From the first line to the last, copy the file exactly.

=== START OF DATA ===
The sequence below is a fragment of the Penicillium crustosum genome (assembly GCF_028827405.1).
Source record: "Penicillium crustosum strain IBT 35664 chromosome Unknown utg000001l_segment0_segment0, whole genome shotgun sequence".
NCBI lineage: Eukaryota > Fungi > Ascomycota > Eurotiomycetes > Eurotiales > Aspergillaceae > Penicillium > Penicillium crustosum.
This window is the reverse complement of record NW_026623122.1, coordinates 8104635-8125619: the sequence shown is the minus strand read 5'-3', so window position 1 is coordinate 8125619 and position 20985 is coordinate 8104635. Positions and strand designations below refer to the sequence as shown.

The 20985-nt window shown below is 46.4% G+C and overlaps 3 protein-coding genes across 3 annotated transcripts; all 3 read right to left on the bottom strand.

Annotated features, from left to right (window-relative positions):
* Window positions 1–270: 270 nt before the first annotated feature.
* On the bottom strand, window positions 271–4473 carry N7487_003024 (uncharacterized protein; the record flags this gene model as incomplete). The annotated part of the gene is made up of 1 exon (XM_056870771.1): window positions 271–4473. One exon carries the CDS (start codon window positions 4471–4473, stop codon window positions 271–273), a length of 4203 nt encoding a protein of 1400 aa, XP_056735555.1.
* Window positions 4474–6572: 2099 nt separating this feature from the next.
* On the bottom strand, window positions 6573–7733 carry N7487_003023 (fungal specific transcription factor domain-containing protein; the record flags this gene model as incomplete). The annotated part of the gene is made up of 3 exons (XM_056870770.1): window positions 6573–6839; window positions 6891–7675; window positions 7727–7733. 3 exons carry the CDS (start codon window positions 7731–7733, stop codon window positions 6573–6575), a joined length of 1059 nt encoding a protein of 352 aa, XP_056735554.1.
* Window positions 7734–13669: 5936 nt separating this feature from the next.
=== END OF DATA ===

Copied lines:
The sequence below is a fragment of the Penicillium crustosum genome (assembly GCF_028827405.1).
Source record: "Penicillium crustosum strain IBT 35664 chromosome Unknown utg000001l_segment0_segment0, whole genome shotgun sequence".
NCBI lineage: Eukaryota > Fungi > Ascomycota > Eurotiomycetes > Eurotiales > Aspergillaceae > Penicillium > Penicillium crustosum.
This window is the reverse complement of record NW_026623122.1, coordinates 8104635-8125619: the sequence shown is the minus strand read 5'-3', so window position 1 is coordinate 8125619 and position 20985 is coordinate 8104635. Positions and strand designations below refer to the sequence as shown.

The 20985-nt window shown below is 46.4% G+C and overlaps 3 protein-coding genes across 3 annotated transcripts; all 3 read right to left on the bottom strand.

Annotated features, from left to right (window-relative positions):
* Window positions 1–270: 270 nt before the first annotated feature.
* On the bottom strand, window positions 271–4473 carry N7487_003024 (uncharacterized protein; the record flags this gene model as incomplete). The annotated part of the gene is made up of 1 exon (XM_056870771.1): window positions 271–4473. One exon carries the CDS (start codon window positions 4471–4473, stop codon window positions 271–273), a length of 4203 nt encoding a protein of 1400 aa, XP_056735555.1.
* Window positions 4474–6572: 2099 nt separating this feature from the next.
* On the bottom strand, window positions 6573–7733 carry N7487_003023 (fungal specific transcription factor domain-containing protein; the record flags this gene model as incomplete). The annotated part of the gene is made up of 3 exons (XM_056870770.1): window positions 6573–6839; window positions 6891–7675; window positions 7727–7733. 3 exons carry the CDS (start codon window positions 7731–7733, stop codon window positions 6573–6575), a joined length of 1059 nt encoding a protein of 352 aa, XP_056735554.1.
* Window positions 7734–13669: 5936 nt separating this feature from the next.